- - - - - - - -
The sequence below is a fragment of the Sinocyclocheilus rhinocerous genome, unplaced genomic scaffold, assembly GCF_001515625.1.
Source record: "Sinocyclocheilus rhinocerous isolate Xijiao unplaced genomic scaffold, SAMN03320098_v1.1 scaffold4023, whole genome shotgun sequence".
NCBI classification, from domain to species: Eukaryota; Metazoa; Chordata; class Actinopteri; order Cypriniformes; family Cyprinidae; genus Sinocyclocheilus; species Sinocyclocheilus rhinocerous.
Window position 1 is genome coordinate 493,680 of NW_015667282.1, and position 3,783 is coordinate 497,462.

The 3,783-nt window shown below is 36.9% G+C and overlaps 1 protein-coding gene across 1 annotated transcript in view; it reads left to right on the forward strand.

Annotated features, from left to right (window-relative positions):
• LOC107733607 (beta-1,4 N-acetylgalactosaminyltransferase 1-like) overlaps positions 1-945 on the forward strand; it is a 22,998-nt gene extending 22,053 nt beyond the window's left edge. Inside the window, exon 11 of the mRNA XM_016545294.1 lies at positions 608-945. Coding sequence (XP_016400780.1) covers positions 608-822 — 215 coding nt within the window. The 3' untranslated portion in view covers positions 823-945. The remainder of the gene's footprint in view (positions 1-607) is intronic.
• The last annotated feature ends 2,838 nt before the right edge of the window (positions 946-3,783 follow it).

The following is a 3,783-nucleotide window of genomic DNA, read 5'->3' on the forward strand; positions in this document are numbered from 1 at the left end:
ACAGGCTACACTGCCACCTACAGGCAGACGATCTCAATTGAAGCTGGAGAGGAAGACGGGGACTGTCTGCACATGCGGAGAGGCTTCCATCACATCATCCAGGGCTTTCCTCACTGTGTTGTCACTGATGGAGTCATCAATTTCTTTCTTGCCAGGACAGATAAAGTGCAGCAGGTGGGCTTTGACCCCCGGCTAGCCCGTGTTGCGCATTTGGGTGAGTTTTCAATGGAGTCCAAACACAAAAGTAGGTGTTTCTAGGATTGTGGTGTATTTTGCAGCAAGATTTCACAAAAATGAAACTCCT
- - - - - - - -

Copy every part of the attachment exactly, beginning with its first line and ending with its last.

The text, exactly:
The sequence below is a fragment of the Sinocyclocheilus rhinocerous genome, unplaced genomic scaffold, assembly GCF_001515625.1.
Source record: "Sinocyclocheilus rhinocerous isolate Xijiao unplaced genomic scaffold, SAMN03320098_v1.1 scaffold4023, whole genome shotgun sequence".
NCBI classification, from domain to species: Eukaryota; Metazoa; Chordata; class Actinopteri; order Cypriniformes; family Cyprinidae; genus Sinocyclocheilus; species Sinocyclocheilus rhinocerous.
Window position 1 is genome coordinate 493,680 of NW_015667282.1, and position 3,783 is coordinate 497,462.

The 3,783-nt window shown below is 36.9% G+C and overlaps 1 protein-coding gene across 1 annotated transcript in view; it reads left to right on the forward strand.

Annotated features, from left to right (window-relative positions):
• LOC107733607 (beta-1,4 N-acetylgalactosaminyltransferase 1-like) overlaps positions 1-945 on the forward strand; it is a 22,998-nt gene extending 22,053 nt beyond the window's left edge. Inside the window, exon 11 of the mRNA XM_016545294.1 lies at positions 608-945. Coding sequence (XP_016400780.1) covers positions 608-822 — 215 coding nt within the window. The 3' untranslated portion in view covers positions 823-945. The remainder of the gene's footprint in view (positions 1-607) is intronic.
• The last annotated feature ends 2,838 nt before the right edge of the window (positions 946-3,783 follow it).

The following is a 3,783-nucleotide window of genomic DNA, read 5'->3' on the forward strand; positions in this document are numbered from 1 at the left end:
ACAGGCTACACTGCCACCTACAGGCAGACGATCTCAATTGAAGCTGGAGAGGAAGACGGGGACTGTCTGCACATGCGGAGAGGCTTCCATCACATCATCCAGGGCTTTCCTCACTGTGTTGTCACTGATGGAGTCATCAATTTCTTTCTTGCCAGGACAGATAAAGTGCAGCAGGTGGGCTTTGACCCCCGGCTAGCCCGTGTTGCGCATTTGGGTGAGTTTTCAATGGAGTCCAAACACAAAAGTAGGTGTTTCTAGGATTGTGGTGTATTTTGCAGCAAGATTTCACAAAAATGAAACTCCT